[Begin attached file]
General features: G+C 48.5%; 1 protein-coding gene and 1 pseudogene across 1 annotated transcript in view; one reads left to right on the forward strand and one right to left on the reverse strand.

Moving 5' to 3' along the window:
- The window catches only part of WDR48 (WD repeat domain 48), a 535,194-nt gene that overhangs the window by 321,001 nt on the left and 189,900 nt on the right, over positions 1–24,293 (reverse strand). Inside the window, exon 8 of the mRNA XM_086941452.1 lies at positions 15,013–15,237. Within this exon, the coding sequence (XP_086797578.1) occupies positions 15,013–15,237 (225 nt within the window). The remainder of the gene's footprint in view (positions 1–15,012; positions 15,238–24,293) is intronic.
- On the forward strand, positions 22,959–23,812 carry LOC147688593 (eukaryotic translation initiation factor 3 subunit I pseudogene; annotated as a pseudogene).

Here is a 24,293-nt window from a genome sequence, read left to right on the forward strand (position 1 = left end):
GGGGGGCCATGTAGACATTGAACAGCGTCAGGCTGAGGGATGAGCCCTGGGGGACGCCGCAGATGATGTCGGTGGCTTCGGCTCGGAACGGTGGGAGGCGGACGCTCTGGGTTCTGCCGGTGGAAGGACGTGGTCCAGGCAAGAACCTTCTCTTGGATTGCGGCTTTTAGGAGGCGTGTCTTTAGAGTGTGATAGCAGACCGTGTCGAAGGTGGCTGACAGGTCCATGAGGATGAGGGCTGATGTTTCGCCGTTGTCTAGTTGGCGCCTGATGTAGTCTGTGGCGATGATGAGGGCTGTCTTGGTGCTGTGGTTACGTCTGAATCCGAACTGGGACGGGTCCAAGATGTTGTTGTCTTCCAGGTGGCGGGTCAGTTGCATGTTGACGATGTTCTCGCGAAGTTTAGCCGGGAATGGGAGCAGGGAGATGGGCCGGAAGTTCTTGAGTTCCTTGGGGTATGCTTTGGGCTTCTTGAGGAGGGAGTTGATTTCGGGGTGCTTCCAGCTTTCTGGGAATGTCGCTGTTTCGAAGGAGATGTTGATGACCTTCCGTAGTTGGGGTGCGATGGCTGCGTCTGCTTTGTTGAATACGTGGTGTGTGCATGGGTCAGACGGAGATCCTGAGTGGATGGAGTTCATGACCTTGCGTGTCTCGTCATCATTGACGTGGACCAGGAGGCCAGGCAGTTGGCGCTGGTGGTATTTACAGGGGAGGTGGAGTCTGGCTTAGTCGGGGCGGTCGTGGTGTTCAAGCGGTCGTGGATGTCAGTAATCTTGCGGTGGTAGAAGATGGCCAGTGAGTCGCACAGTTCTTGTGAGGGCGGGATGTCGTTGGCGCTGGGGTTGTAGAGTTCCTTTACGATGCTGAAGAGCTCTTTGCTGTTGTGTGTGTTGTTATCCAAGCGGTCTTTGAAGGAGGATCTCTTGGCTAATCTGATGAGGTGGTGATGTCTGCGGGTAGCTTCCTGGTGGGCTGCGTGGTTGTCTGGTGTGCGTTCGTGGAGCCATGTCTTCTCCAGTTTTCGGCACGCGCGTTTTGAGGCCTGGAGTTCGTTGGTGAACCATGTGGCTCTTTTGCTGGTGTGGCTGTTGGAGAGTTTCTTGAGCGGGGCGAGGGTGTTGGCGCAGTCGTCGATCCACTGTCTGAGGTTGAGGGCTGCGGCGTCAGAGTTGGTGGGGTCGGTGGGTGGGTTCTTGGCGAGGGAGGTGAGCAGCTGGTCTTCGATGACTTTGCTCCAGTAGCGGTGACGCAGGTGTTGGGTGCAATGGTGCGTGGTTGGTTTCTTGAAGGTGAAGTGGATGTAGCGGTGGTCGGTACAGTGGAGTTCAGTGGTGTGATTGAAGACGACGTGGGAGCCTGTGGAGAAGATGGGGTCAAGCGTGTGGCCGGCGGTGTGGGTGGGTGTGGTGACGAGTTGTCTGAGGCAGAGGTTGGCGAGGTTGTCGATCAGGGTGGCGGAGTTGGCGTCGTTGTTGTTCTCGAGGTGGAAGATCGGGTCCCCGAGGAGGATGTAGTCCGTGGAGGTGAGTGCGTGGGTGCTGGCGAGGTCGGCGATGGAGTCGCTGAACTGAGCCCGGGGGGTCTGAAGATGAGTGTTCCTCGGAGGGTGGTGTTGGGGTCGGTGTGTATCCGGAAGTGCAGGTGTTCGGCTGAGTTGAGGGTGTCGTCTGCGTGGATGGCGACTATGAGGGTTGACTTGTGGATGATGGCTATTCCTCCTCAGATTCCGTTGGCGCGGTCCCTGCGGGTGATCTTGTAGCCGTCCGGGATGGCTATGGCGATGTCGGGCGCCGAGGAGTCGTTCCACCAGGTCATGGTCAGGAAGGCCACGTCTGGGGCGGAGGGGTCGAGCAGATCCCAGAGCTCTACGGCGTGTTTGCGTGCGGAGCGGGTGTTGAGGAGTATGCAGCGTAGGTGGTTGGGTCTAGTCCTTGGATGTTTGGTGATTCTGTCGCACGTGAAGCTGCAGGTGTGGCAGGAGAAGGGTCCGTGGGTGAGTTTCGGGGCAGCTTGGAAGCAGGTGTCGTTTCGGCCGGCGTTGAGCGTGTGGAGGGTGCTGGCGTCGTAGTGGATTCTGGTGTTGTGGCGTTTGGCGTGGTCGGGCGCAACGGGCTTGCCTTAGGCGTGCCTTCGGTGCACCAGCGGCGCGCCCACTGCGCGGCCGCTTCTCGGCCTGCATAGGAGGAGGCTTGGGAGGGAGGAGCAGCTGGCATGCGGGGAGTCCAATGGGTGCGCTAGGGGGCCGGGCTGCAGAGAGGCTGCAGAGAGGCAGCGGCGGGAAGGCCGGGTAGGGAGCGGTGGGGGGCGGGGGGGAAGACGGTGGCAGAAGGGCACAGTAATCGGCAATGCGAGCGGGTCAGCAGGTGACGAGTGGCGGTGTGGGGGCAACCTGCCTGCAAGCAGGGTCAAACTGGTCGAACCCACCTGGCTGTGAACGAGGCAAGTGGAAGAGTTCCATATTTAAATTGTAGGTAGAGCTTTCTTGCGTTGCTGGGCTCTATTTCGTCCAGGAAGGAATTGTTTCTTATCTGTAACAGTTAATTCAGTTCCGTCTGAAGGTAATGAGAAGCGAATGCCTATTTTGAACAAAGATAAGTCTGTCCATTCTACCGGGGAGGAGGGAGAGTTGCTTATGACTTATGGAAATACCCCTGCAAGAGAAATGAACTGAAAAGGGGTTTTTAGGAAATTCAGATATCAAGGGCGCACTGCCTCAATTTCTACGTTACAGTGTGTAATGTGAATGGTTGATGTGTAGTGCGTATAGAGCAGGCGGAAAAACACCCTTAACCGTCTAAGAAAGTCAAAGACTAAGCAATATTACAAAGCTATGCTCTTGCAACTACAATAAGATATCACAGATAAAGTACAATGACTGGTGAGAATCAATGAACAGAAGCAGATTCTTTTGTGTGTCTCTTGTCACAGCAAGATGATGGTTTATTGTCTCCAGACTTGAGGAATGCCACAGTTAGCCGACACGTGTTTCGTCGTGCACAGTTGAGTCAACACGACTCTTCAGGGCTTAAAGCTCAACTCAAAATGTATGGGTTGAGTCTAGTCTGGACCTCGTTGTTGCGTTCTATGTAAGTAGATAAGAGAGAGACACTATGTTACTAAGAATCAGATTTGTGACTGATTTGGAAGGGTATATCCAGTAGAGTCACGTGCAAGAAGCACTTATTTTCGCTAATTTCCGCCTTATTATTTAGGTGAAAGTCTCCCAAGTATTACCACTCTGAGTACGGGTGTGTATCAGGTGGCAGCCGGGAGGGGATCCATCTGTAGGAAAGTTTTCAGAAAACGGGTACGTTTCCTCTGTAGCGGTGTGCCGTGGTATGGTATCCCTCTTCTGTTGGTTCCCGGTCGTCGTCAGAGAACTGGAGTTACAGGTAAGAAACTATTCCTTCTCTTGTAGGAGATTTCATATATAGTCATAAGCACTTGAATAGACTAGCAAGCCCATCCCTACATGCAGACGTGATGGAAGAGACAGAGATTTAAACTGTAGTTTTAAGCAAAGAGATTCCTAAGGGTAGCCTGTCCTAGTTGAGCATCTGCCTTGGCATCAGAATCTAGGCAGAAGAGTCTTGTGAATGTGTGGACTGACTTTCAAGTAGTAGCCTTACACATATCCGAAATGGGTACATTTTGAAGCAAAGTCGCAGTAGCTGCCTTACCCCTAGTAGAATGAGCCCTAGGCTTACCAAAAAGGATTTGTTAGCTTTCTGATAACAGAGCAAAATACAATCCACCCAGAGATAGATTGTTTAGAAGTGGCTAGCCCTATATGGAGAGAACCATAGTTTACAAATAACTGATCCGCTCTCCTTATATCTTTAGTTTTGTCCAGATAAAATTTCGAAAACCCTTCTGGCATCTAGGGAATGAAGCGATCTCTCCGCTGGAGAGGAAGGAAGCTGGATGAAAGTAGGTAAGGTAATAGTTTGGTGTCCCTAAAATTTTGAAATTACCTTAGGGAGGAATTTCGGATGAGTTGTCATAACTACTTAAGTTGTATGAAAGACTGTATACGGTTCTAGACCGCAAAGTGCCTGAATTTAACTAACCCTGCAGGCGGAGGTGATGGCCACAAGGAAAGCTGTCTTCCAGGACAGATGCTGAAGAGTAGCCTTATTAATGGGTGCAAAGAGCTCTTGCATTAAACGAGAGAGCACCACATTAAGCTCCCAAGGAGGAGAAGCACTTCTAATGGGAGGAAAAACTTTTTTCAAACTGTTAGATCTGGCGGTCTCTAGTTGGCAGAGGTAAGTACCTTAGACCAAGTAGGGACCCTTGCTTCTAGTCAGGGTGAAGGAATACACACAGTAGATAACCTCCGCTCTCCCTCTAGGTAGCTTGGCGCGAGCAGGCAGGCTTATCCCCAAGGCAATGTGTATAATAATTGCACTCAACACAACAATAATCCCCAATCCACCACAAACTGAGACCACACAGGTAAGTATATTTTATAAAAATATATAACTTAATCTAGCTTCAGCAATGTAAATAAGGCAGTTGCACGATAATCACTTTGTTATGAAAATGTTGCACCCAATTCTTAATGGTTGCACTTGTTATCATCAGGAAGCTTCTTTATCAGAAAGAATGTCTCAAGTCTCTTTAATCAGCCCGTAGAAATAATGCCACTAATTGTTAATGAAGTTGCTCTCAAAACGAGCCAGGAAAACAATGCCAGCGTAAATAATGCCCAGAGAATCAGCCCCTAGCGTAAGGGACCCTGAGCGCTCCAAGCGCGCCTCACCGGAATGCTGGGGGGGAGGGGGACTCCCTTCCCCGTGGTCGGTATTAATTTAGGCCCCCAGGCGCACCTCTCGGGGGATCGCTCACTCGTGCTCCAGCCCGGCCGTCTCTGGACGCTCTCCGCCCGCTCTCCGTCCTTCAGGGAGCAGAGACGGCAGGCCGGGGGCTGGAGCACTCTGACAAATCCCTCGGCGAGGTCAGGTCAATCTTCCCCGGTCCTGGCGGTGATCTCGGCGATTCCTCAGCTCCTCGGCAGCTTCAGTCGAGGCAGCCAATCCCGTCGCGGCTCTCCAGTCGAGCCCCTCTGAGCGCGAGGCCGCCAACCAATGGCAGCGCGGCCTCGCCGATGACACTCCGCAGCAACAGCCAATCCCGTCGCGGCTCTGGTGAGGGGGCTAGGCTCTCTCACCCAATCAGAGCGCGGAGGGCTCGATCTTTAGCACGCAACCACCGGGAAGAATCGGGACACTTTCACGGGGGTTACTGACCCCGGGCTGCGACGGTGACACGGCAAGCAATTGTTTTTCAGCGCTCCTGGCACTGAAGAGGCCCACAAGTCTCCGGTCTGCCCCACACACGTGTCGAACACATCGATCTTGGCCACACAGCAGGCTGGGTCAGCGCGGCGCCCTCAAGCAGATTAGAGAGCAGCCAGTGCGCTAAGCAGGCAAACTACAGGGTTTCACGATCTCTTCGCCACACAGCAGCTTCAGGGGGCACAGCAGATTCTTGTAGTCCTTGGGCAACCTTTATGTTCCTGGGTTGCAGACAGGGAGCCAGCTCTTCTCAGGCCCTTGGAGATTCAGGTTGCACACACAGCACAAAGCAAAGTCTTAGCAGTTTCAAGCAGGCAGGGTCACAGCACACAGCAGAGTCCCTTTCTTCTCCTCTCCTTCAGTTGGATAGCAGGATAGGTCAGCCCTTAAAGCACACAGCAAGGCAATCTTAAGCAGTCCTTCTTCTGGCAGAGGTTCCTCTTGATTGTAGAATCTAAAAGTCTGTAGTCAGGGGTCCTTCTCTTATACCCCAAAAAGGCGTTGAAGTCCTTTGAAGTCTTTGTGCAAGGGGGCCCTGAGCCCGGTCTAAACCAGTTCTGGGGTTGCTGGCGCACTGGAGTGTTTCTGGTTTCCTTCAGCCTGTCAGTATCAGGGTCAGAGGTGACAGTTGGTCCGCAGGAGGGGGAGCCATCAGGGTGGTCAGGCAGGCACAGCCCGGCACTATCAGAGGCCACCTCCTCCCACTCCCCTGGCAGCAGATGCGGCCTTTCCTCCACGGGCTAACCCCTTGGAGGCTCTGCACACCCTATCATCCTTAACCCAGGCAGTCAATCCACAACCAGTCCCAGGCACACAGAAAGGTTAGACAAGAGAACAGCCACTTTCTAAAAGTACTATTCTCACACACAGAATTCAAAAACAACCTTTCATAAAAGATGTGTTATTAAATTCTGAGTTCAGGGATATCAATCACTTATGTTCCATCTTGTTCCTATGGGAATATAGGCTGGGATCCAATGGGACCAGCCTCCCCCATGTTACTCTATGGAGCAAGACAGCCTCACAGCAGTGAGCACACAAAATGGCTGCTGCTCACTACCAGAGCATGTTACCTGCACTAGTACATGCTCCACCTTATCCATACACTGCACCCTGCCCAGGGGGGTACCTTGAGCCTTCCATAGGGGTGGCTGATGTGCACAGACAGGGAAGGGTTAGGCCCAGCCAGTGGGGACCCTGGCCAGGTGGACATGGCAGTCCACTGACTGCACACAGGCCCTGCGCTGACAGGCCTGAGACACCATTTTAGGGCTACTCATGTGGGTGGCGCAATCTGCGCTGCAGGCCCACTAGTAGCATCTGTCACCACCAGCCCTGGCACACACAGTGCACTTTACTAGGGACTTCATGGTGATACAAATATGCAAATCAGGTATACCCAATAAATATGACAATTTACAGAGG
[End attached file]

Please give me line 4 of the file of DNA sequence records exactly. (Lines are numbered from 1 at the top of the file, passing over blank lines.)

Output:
- On the forward strand, positions 22,959–23,812 carry LOC147688593 (eukaryotic translation initiation factor 3 subunit I pseudogene; annotated as a pseudogene).